My book club’s choice for our last meeting was Once Upon a River by Diane Setterfield. It was not a book I would have necessarily chosen for myself but several of the other members were raving about it so I was certainly intrigued and looking forward to reading it.
On a dark midwinter’s night in an ancient inn on the Thames, the regulars are entertaining themselves by telling stories when the door bursts open and in steps an injured stranger. In his arms is the drowned corpse of a child.
Hours later, the dead girl stirs, takes a breath and returns to life.
Is it a miracle?
Is it magic?
And who does the little girl belong to?
I found that I was somewhat ambivalent about this book. I did enjoy it and I think it is well written. I really liked the characters (especially Rita and Mr Daunt) and I was rooting for them to have a happy ending. The mixture of science and folklore was interesting too and I spent some time trying to figure out how fantastical the story was – the author’s note at the end explained a lot!
However, it wasn’t a book which made me really want to pick it up each time. I can’t really articulate why either – as I said, I did enjoy the story. I think I was letting it flow over me instead of being really invested in it.
The other members of my book club loved it though. So much so that I thought we were going to have a very short meeting indeed – we don’t tend to have a lot to say when everybody likes a book! Luckily though we did find tthings to talk about and it was a great meeting.
I would still recommend Once Upon a River to others – it is a good book, I just wasn’t in quite the right frame of mind to really love it. That was just me though and shouldn’t be held against the book. The weather, however, was perfect – absolutely pouring rain which really added to the atmosphere of the book!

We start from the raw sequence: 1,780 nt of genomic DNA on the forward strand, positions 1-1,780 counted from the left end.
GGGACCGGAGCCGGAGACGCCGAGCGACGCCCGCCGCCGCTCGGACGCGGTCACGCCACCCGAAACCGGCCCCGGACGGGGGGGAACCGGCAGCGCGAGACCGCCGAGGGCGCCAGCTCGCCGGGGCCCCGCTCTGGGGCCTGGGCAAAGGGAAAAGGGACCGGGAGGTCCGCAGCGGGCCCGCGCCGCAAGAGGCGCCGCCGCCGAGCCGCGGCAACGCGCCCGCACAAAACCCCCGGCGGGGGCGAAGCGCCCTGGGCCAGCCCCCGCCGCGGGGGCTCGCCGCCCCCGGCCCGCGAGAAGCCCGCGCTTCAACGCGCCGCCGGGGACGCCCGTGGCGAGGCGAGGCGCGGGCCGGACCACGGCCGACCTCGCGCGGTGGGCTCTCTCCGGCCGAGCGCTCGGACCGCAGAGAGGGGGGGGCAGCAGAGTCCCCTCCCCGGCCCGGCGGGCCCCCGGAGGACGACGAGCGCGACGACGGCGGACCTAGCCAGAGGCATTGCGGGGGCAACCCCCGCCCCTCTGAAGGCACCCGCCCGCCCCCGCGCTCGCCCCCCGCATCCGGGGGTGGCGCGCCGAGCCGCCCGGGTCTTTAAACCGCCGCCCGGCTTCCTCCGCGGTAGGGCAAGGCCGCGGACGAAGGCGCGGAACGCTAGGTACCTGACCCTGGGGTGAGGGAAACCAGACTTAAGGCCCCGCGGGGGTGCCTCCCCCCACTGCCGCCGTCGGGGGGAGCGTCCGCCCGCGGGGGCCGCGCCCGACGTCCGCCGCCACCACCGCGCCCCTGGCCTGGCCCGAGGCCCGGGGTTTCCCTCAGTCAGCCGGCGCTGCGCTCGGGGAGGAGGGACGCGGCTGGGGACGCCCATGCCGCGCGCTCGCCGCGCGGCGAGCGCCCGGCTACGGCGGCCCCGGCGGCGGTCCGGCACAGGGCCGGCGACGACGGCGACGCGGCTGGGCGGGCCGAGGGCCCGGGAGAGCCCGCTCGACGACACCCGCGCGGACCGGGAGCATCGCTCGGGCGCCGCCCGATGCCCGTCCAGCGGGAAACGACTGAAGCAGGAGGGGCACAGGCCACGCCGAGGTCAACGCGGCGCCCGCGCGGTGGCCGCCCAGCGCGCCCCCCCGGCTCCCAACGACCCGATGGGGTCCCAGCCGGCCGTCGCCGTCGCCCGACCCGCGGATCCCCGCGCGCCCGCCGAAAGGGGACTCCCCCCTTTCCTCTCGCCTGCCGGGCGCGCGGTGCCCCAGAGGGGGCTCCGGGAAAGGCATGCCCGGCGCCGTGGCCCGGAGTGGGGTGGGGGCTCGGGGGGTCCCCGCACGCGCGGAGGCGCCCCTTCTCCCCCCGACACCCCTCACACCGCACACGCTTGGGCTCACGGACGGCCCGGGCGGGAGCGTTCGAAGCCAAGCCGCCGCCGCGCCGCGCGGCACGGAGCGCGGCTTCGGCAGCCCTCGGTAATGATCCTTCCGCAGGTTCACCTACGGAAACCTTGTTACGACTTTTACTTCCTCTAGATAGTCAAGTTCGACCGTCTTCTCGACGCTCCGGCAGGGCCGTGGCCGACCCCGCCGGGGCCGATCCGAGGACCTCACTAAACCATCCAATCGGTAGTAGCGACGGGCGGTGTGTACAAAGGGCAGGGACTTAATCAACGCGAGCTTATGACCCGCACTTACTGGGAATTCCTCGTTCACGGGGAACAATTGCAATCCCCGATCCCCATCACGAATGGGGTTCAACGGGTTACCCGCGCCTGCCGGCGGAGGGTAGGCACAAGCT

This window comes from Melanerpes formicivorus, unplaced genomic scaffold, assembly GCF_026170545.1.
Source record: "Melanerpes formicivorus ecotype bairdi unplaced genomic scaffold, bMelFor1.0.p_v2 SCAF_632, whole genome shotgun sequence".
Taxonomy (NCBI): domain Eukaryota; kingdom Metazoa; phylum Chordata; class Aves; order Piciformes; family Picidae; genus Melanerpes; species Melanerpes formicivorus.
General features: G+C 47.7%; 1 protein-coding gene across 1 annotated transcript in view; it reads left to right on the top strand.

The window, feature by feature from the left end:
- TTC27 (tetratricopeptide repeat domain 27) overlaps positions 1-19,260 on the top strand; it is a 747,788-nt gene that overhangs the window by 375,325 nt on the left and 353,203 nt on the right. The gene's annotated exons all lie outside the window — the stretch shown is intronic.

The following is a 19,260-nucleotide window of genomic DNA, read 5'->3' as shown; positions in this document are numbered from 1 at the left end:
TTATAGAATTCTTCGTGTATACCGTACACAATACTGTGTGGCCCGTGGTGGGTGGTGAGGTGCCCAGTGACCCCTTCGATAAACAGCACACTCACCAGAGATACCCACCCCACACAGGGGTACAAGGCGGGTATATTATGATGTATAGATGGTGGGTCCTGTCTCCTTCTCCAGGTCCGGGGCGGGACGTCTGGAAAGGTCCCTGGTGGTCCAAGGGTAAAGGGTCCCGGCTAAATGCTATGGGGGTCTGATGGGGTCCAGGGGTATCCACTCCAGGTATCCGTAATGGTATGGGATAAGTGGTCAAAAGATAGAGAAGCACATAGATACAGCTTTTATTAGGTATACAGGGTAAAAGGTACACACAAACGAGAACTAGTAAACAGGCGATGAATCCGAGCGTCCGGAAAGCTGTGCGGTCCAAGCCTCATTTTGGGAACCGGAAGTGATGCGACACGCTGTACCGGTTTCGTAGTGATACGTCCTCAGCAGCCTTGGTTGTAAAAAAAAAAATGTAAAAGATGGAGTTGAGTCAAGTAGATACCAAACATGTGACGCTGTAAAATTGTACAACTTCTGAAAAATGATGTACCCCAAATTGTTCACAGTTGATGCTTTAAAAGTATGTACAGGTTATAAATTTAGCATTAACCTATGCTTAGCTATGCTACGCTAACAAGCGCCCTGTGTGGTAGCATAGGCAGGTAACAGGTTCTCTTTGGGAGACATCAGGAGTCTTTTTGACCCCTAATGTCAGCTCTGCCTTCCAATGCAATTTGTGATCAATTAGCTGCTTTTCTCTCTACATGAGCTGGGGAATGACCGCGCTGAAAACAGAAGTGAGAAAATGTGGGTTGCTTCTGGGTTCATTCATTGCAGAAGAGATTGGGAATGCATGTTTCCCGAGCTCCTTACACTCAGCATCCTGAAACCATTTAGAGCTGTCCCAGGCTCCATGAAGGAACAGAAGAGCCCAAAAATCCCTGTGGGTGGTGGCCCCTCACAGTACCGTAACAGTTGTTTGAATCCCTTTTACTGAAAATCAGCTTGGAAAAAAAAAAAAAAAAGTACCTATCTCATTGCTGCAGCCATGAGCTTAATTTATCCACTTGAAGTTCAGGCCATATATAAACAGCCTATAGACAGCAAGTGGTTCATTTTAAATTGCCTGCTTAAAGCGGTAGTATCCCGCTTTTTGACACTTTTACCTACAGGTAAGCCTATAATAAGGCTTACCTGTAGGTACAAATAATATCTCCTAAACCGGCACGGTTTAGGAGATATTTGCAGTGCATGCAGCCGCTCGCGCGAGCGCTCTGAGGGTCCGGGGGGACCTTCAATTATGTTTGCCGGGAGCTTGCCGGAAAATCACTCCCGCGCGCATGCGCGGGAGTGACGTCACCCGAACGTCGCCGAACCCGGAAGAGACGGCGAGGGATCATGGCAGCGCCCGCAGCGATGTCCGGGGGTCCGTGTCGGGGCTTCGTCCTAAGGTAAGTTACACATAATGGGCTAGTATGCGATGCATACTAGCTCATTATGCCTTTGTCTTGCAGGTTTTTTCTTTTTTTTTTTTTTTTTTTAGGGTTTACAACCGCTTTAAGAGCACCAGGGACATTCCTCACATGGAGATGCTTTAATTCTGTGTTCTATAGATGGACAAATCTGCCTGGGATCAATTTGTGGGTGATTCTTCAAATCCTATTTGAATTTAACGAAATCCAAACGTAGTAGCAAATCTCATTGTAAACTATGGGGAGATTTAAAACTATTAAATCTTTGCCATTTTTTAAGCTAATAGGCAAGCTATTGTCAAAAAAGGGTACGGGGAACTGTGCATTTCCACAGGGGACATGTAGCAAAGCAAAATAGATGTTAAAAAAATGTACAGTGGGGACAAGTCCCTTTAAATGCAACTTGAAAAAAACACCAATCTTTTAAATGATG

Once Upon a River by Diane Setterfield
I have written before about how much I love audiobooks but I have realised recently that I have been listening to them more than ever. Before I discovered I could download audiobooks from the library onto my phone I had a limited supply of books – my choice isn’t limitless now but it is much wider. I am listening to books almost constantly – in the car, working in the stables – any time I can’t read an actual, physical book.
The increase is very obvious when I look at my reading log. Last year I listened to 13 audiobooks – so far this year I have heard 39, with two months still to go.
Over the past couple of weeks I have been working hard on a pair of crochet socks – I often have spells when I am very enthusiastic about crochet and don’t want to be doing anything else. Audiobooks are perfect for that as I can lose myself in the story whilst still having both of my hands free. The only downside is that I have been reading far fewer physical books and I do miss the act of sitting down with my book.
It has also meant that I can’t necessarily read the book I really want as I don’t have access to it in audio form. I am, however, reading a much wider range of books – I tend to just browse until something takes my fancy. I’m sure it’s very good for me!
A Good Girl’s Guide to Murder is a book which has been intriguing me ever since I first saw it. It has sat in the young adult section of the bookshop for months, looking at me and clearly needing me to read it. Eventually the right time came along and I treated myself to a copy.
The case is closed. Five years ago, schoolgirl Andie Bell was murdered by Sal Singh. The police know he did it. Everyone in town knows he did it.
But having grown up in the same small town that was consumed by the crime, Pippa Fitz-Amobi isn’t so sure. When she chooses the case as the topic for her final project, she starts to uncover secrets that someone in town desperately wants to stay hidden. And if the real killer is still out there, how far will they go to keep Pip from the truth . . . ?
This book was everything I had hoped it would be. I was completely gripped by the story and read it long into the night – well past my bedtime! I just had to know what happened next and I have to confess that the solution did take me by surprise.